So with democracy cramping his style at home, Leopold settled on getting a colony of his own so he could stand with the big boys and do whatever he wanted. So desperate was he for colonies that he tried to buy lakes in the Nile delta with the idea of draining them and claiming the land as a colony. He tried and failed to purchase a part of Argentina, then an island off Uruguay, then the Philippines, then Fiji. He even tried to lease the island of Formosa (modern day Taiwan). No luck. So he set his sights on Africa.
The colonial partitioning of the “Great African Cake”.
But just like a millennial trying to break into the Sydney property market, he found everything good was taken by the more established and well-to-do. The south was taken by the British and the Boers, Portugal had the old Kingdom of Kongo and Mozambique, the French, British and Spanish where all over west Africa like a bad smell, and East Africa was likewise taken by the Brits and Germans. But while the picturesque coastal properties were out of his reach, Leopold took heart to know that there still remained some 80% of the African landmass unthinkably (for the time) still under African rule and crying out for ‘protection’ as Leopold would later successfully frame it.
Leopold began following the exploits of African explorers most closely. Then, explorer extraordinaire Henry Morton Stanley came along, and opened up the heart of Africa like a fruit by tracking the Congo River from source to sea. And with that Leopold swooped on Congo with all the greed and grace of a seagull on a hot chip.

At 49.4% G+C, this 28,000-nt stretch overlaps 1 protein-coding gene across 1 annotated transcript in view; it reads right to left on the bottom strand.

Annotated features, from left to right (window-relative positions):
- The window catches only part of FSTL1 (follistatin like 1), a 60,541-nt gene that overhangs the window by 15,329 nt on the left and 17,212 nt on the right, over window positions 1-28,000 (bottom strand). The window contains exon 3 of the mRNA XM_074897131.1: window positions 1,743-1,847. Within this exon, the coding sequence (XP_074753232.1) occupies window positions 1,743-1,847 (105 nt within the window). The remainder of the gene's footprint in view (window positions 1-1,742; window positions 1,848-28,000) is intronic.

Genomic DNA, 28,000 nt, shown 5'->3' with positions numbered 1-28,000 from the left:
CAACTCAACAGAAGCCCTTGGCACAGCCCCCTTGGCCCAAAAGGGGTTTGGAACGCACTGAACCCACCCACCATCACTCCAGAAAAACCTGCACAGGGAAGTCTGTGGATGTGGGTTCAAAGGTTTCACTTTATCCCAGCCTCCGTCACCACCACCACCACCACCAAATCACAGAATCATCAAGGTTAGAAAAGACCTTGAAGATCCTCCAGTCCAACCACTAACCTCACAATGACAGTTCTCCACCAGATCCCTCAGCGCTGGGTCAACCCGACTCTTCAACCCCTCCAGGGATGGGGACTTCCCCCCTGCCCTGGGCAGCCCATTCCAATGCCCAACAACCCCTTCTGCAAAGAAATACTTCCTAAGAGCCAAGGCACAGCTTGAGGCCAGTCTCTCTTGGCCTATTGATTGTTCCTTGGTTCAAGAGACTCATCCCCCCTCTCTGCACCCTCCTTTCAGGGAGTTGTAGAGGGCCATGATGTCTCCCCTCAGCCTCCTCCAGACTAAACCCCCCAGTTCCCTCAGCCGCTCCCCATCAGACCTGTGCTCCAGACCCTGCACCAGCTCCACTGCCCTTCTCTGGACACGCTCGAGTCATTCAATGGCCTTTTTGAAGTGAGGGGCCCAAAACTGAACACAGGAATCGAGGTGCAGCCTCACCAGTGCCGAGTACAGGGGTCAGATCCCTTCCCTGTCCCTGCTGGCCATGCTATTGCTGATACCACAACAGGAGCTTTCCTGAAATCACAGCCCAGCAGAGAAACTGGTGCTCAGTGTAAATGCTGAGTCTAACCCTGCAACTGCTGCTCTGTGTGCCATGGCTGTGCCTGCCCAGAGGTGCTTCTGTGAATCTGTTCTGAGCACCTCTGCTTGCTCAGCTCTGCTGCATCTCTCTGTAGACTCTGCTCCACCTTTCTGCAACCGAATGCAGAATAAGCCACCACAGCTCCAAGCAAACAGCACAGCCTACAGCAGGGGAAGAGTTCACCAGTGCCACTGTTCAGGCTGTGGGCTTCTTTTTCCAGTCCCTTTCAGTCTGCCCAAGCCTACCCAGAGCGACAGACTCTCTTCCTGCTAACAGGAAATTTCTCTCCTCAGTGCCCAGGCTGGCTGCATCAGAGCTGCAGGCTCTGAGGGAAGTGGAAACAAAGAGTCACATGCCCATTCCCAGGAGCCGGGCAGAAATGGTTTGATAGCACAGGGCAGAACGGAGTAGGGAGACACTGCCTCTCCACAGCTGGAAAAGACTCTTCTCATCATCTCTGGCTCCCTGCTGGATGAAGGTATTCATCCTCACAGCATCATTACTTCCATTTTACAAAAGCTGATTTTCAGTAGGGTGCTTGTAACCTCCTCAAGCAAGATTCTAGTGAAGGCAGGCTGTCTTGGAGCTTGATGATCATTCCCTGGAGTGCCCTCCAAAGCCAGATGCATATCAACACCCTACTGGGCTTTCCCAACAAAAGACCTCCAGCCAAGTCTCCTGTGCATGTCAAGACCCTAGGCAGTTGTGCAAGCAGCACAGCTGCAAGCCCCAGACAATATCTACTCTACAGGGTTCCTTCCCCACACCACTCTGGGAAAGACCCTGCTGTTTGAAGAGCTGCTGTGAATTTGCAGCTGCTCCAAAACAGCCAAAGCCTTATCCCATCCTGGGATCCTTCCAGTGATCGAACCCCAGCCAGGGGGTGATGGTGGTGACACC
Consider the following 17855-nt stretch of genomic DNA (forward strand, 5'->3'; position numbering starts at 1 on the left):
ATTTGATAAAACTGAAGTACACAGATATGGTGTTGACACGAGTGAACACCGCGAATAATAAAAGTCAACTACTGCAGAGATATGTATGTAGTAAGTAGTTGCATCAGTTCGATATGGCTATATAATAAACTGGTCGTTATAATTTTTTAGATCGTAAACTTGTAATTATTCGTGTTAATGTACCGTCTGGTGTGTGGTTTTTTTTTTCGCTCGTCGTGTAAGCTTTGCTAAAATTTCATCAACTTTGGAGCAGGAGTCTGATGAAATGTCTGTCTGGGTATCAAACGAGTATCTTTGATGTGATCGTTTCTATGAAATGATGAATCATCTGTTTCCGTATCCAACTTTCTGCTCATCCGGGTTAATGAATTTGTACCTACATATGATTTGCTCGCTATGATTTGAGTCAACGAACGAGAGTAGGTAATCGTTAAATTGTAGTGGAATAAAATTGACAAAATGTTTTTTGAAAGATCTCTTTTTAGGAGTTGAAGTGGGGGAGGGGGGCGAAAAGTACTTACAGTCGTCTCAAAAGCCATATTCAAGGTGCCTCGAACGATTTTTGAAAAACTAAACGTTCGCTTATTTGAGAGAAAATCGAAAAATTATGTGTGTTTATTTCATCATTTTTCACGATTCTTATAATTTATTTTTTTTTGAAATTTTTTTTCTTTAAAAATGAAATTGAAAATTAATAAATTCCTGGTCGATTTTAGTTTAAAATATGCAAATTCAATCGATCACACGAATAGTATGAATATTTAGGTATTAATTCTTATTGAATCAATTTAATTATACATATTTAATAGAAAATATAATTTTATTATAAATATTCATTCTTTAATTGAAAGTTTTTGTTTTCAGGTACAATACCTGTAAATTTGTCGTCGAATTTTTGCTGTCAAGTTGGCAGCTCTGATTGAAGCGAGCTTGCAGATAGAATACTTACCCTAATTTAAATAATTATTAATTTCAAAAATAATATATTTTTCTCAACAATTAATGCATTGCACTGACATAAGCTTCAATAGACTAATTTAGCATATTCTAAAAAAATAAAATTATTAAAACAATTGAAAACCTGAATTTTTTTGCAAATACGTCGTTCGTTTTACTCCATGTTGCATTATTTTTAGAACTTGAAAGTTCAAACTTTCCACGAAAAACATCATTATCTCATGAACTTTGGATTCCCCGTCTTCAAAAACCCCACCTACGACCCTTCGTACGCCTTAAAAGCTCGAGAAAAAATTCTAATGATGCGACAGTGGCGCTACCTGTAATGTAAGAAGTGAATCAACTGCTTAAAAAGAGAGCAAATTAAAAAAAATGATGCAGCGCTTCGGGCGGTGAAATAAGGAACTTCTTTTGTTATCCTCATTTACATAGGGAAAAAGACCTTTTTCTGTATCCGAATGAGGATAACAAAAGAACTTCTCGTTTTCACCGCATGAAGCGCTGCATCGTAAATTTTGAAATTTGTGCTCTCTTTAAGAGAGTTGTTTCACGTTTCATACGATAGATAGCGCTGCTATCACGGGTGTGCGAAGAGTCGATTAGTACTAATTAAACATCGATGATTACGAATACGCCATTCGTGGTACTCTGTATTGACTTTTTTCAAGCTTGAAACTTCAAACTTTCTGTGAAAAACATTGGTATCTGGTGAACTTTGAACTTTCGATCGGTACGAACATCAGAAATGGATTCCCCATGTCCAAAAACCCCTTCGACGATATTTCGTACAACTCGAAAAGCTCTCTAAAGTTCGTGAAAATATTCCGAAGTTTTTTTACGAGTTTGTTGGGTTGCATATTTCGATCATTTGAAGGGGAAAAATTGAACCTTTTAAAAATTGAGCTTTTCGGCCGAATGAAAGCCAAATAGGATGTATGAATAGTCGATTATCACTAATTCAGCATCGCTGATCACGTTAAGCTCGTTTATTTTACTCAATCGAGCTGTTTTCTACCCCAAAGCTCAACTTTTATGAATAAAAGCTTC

Target in sight, there still remained some significant problems for him, namely the Belgian people and parliament had no appetite for colonies. With ambition for power and plunder lacking he had to sell them a different story. He chose one of philanthropy, scientific discovery, moral responsibility, Christian duty and so-on and so-forth.
Working in Leopold’s favour was the warring in Sudan that saw Khartoum sacked, the Brits given the arse and General Charles George ‘China’ Gordon killed. Gordon was a devoted colonialist and had made a name for himself (quite literally) in China by bringing down the Taiping rebellion, which was rather bizarrely led by a Chinese Christian bloke convinced he was Jesus’ younger brother. A story for another time…
Anyhoo, Gordon goes to Sudan in the name of the Empire, feeling pretty shit hot after using far superior weaponry (and grasp on reality) to defeat his last enemy and is keen to do it again there. Only it doesn’t go well, and he finds himself a ‘Game of Thrones’ worthy death.
China Gordon meeting his end. His body was desecrated and thrown down a well, while his head was mounted in a tree by the evil child King Joffery…whoops I mean the Mahidists.
How this worked in Leopold’s favour was that Muslims thereafter were fiercely disliked, especially in England, the Mac Daddy of colonisers. And if killing the beloved China Gordon wasn’t enough, the leader of the Mahidists made himself as popular as a fart in a spacesuit by demanding Queen Victoria take a boat to Sudan, submit to his rule and convert to Islam.
This spurned an anti-Muslim fervor in England, which then caught on in Europe. Leopold was able to utilise this anti-Muslim sentiment for his own purposes… the first and last time in history a politician was ever able to do that… ahem. You see Leopold had found his ‘in’ into the Congo. He was going to oppose the ‘Afro Arab’ slave trade, then centered on the island of Zanzibar and sourcing its human wares from Central Africa. And with bait set, the international community took it hook, line and sinker.
Then with a breathtaking amount of political maneuvering and duplicity on the back of some serious House of Cards/Game of Thrones type scheming, Leopold got his colony. Leopold’s politicking at the time makes Frank Underwood and Little Finger appear positively small fry. Leopold managed to get the Congo Free State not under the name of Belgium, but under his own. An international consensus and stroke of a pen made him the world’s largest landowner, now in possession of a territory 76 times larger than Belgium itself. Leopold for the win!